You can learn more about Rose Mary Jameson on her website, Sewfast Design, or on her blog, Sewfast Beader.

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So You Want To Make A Winning Quilt? 2014 Best Modern Quilt

Claire Victor won $2,000 for her Modern Quilt Entry, Lost in Space, from sponsor, Modern Quilt’s Unlimited

Claire VictorAbout 15 years ago, Claire Victor decided she wanted to sew her own clothing. Inspired by her mother who was a great home seamstress, she started taking lessons at her local sewing store, Hartsdale Fabrics in Hartsdale, NY.  Downstairs in the store, they had a quilt shop; something she had never seen before. What she saw there was so much more interesting than any preconceived notion she had had of what quilting was, and they had classes! Because of her work schedule, she was unable to take a class at that time but she sent ahead and bought the Eleanor Burns Log Cabin Quilt-in-a-Day book, picked out some fabrics and off she went. She figured it all out on her own, laughed a lot along the way, had fun throughout the entire process and never looked back.

What inspired Claire’s winning design, Lost in Space? “I am interested in geometric patterns, especially ones with illusion. The tumbling block is my “block of choice.” I do them every which way I can think of. Recently, I had the chance to join a hand sewing group at Monica’s Quilt and Bead in Palm Desert, CA and I started to learn appliqué. All the ladies were doing more traditional patterns which did not interest me so I designed my own, an elongated tumbling block. The group came up with the name “Lost in Space”.  My favorite reference books are from Sara Nephew and Marci Baker. I had also been studying an old Katie Pasquini-Masopust book.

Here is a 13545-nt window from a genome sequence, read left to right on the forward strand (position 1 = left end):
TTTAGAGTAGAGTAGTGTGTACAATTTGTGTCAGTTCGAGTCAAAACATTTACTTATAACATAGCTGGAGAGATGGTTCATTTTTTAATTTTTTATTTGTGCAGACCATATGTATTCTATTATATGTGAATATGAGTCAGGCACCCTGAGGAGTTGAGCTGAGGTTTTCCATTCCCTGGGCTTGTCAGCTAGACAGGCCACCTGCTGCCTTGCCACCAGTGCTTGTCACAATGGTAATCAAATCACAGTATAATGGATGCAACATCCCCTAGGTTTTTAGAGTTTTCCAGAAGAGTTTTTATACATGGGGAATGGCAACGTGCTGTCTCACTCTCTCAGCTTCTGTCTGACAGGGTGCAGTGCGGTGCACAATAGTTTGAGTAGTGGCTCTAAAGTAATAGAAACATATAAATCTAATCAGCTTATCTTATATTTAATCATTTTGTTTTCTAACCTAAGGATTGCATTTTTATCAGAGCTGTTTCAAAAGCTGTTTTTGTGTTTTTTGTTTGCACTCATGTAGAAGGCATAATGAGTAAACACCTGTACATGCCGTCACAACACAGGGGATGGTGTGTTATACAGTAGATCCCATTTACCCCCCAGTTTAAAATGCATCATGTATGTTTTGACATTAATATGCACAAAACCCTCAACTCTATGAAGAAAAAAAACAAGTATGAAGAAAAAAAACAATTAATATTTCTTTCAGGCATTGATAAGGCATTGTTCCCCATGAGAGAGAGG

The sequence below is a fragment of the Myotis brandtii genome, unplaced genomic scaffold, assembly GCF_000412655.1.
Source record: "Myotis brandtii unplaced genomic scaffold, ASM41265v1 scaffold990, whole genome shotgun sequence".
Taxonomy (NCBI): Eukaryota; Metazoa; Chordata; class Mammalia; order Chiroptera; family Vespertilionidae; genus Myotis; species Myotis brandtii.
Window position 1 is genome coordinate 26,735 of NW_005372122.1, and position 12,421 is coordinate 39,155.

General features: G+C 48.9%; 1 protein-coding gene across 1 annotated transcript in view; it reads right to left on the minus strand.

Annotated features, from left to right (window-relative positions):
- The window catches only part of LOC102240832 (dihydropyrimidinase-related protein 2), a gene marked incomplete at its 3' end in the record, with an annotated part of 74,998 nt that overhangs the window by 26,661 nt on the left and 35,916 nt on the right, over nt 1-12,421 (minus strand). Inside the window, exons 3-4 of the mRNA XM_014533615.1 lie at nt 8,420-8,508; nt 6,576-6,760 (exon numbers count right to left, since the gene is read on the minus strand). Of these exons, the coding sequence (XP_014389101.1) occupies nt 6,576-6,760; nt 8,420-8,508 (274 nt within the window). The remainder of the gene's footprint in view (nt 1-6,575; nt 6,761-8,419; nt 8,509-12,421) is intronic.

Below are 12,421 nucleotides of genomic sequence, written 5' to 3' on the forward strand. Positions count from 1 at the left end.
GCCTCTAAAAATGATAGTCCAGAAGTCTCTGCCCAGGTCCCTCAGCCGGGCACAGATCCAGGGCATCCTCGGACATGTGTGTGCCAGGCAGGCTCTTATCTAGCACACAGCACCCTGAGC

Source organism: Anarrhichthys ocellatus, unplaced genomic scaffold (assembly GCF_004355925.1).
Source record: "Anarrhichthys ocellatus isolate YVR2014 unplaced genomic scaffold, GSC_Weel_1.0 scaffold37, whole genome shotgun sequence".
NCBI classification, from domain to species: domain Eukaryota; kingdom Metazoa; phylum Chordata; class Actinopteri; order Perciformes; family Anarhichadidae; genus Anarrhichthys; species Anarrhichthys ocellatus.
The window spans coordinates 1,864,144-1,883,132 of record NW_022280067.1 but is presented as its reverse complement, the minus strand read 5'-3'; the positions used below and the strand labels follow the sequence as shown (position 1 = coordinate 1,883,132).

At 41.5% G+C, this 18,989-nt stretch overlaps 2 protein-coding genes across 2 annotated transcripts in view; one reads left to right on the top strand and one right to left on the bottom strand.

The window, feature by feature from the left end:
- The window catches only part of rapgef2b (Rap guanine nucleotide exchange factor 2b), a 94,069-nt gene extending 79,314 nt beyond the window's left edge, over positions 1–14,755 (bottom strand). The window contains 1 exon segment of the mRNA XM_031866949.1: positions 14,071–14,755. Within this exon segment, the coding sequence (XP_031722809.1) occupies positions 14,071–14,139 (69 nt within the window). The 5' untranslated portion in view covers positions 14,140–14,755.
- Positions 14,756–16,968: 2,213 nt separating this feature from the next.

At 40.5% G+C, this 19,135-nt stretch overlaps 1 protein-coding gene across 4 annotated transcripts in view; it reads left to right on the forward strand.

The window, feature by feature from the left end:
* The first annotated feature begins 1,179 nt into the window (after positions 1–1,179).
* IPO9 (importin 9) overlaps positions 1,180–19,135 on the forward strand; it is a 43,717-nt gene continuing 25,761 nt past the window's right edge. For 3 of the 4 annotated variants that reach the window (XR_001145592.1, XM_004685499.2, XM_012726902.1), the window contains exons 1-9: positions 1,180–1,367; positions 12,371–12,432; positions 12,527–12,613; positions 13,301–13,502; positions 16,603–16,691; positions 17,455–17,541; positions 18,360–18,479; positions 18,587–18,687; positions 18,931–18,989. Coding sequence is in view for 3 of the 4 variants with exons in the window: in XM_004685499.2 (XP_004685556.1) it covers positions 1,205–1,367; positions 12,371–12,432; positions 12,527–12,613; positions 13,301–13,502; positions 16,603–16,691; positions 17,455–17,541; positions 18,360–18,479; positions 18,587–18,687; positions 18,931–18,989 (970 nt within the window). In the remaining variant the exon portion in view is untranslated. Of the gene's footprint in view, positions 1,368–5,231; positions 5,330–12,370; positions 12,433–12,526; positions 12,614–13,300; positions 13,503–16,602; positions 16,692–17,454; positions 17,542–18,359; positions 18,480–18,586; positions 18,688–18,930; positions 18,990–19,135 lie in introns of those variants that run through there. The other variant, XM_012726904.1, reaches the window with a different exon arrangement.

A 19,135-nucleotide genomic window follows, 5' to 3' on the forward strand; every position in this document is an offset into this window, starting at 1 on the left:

How long did it take to make your winning quilt? What did you learn along the way? “I decided long ago to never pay attention to how long it takes to make a quilt; I just do it until it’s finished. But if I had to guess, I would say three or four months. It was a great journey; since this was my first appliqué quilt. I was (and still am) having trouble with the technique but it was very interesting to figure out the design and combine machine piecing, English paper piecing, hand sewing and then machine quilting.

What was your reaction when you won?  “My first reaction was complete disbelief, and then I cried (a little). You might wish and dream about these moments but believe me they come when you least expect them. Needless to say, once I recovered, I was extremely honored.”

Did you do anything special with your prize money? “Almost immediately I ordered a custom made Sew Steady Table and the rest just went into my general sewing fund.”

Where do you go from here with your quilting? “I just continue…open to future possibilities. After saying I would ‘NEVER do appliqué’ it has turned out to be so interesting and challenging. I can achieve things with appliqué that I could not with regular piecing. I am now working on my fourth appliqué quilt.